In 2006, Andrew McMahon rented a charter bus, cleaned out the air filters and drove it cross-country alone. He was not a loner or a germaphobe. Just an eager 23-year-old with a dangerously weak immune system who feared he might die before performing his newest songs.
The Jack’s Mannequin singer weighed 115 pounds.
“I think there was a point of gross ambition where I used touring to escape the realities of what I was going through,” said McMahon, now 31, reflecting on the year after he completed intense treatments for acute lymphocytic leukemia (a cancer of the blood and bone marrow).
What he was going through? Wasn’t it done? Hadn’t McMahon “survived” cancer, “beat” cancer, been “cured” of cancer? From an outsider’s perspective, seeing that McMahon had been extensively touring would seem like the Californian had recovered from his illness, as physically and emotionally healthy as ever.
But as the nonprofit organization Stupid Cancer put it in its manifesto video, “We believe when the doctor says, ‘You’re cured, go home,’ that is not the end of the story.” In many ways, McMahon’s cancer story had only just begun. He had plenty of cancer-related complications ahead of him, from physical injuries like broken toes to years of post-traumatic stress disorder. It took McMahon nearly a year to increase his weight past 120 pounds and even longer for him to discuss his cancer experience with a therapist. At first, he wanted to forget that it ever happened by returning to his life of touring, a risky operation given that his stem cell transplant made him very susceptible to infection.
McMahon’s struggles aren’t rare among young adult cancer survivors. While McMahon says he has ultimately grown from his cancer experience, survival often comes along with a whole set of issues, some even unique to young adults.
Unlike older people, adolescent and young adult cancer patients aged 15 to 39, or AYAs as the National Cancer Institute (NCI) calls them, don’t often have many peers who have experienced cancer who they can seek out for friendship and encouragement. AYAs especially need support. About 70,000 AYAs get diagnosed with cancer in the U.S. each year, according to the NCI, and they’ve seen little to no improvement in cancer survival rates in almost 30 years. Among this group, cancer is the leading cause of disease-related death for women and second highest cause of disease-related death for men (after heart disease), even though the NCI reports that more than 70 percent of AYAs survive cancer and, of course, most people in that age group never get it. But those young people who do get cancer are often never the same again, as cancer can postpone or cancel the sort of life transitions young adults typically go through and leave even the strongest forever scarred.
At age 23, Shaylynn Grant was diagnosed with stage two squamous cell carcinoma (a type of skin cancer) on her tongue. The news came just weeks after she got married. Her plan to have kids right after marriage had to be postponed. Grant quit her job in property casualty insurance, had part of her tongue removed, and started speech therapy.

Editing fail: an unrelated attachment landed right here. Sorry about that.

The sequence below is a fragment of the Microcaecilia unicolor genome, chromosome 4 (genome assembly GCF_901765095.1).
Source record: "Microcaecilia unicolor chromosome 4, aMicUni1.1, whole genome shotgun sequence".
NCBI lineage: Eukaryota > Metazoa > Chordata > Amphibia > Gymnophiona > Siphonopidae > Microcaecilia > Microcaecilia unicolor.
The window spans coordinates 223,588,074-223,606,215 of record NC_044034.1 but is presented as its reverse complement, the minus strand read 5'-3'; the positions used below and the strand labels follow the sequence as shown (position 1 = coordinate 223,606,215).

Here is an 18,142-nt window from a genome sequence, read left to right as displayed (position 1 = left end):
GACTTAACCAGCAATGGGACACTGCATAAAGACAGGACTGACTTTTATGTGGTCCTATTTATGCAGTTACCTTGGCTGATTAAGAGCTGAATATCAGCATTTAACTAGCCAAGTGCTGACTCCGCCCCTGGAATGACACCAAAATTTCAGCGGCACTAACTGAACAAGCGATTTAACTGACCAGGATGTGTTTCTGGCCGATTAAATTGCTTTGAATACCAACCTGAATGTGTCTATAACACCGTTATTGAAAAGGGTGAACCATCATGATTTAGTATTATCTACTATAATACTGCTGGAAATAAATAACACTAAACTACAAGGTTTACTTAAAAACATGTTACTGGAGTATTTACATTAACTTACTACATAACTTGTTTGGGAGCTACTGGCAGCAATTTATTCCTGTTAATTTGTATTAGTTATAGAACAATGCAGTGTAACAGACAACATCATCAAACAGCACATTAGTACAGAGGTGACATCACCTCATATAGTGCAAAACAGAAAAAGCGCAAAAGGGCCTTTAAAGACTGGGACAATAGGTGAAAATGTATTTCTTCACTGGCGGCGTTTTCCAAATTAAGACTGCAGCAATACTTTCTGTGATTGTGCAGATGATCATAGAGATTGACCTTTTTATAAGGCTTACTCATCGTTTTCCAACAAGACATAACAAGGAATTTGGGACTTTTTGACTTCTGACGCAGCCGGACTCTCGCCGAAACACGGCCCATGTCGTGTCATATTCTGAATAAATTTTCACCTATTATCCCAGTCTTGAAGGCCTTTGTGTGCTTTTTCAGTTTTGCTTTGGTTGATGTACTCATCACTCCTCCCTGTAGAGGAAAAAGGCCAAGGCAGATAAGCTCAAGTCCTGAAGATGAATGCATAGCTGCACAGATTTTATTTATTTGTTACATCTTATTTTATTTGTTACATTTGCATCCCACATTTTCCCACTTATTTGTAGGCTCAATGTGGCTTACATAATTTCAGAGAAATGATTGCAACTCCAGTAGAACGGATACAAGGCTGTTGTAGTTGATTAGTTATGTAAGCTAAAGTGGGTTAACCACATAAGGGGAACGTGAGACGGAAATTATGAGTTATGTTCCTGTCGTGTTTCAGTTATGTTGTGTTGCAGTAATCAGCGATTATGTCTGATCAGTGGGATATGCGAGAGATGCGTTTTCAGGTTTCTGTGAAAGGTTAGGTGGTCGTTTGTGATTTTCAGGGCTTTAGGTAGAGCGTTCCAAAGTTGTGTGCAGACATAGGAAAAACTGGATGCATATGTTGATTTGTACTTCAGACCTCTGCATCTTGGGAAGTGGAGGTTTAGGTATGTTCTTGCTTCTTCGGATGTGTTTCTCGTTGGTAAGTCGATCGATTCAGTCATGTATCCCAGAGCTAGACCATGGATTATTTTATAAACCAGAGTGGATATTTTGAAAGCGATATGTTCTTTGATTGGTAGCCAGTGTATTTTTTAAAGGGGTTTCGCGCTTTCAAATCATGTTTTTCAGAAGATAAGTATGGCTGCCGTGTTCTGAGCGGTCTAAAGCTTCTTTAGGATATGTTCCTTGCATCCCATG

Six months after her initial surgery, Grant’s cancer recurred: a patient’s biggest fear. This time, stage three. She dropped out of school, where she was studying radiology, to undergo a combination of surgery, radiation, and chemotherapy. Six months after that, doctors found no evidence of cancer. Grant found no desire to work in radiology anymore, since regularly using the machines that detect tumors would make her worry about getting cancer again.
“Instead of thinking of cancer once every couple of months, it’d be every day,” said Grant, who’s now a 28-year-old stay-at-home mom in Roanoke, Virginia.
That fear of recurrence is relatively common in young adult cancer survivors. As a Stanford University article put it, “One of the cruelest truths about cancer is that even after you beat the disease, it can still come back to kill you.” That’s because cancer can exist at levels too small to detect. Dealing with the fear of cancer recurrence is part of many people’s new normal, as retired cancer psychologist Dr. Andrew Kneier witnessed during his decades working at the University of California, San Francisco’s Comprehensive Cancer Center. Kneier, author of Finding Your Way through Cancer, said the fear of recurrence often does go away somewhere between five and 10 years after cancer treatment, but any single symptom can cause it to flare up until that point.
Even if cancer only comes once, it’s enough to damage someone’s finances. Some AYAs have to leave their jobs or go on medical leave to undergo treatment. Some are uninsured, underinsured, or older than 25 (the last year a person can be on their parent’s health insurance under the Affordable Care Act). A New York Times article reported that cancer drugs cost about $11,000 a month on average, with some exceeding $35,000 a month and $100,000 a year. With young adults often still trying to pay for college or land a well-paying job, these costs devastate, leading some AYAs looking to organizations like The SAMFund and CancerCare for grants and scholarships.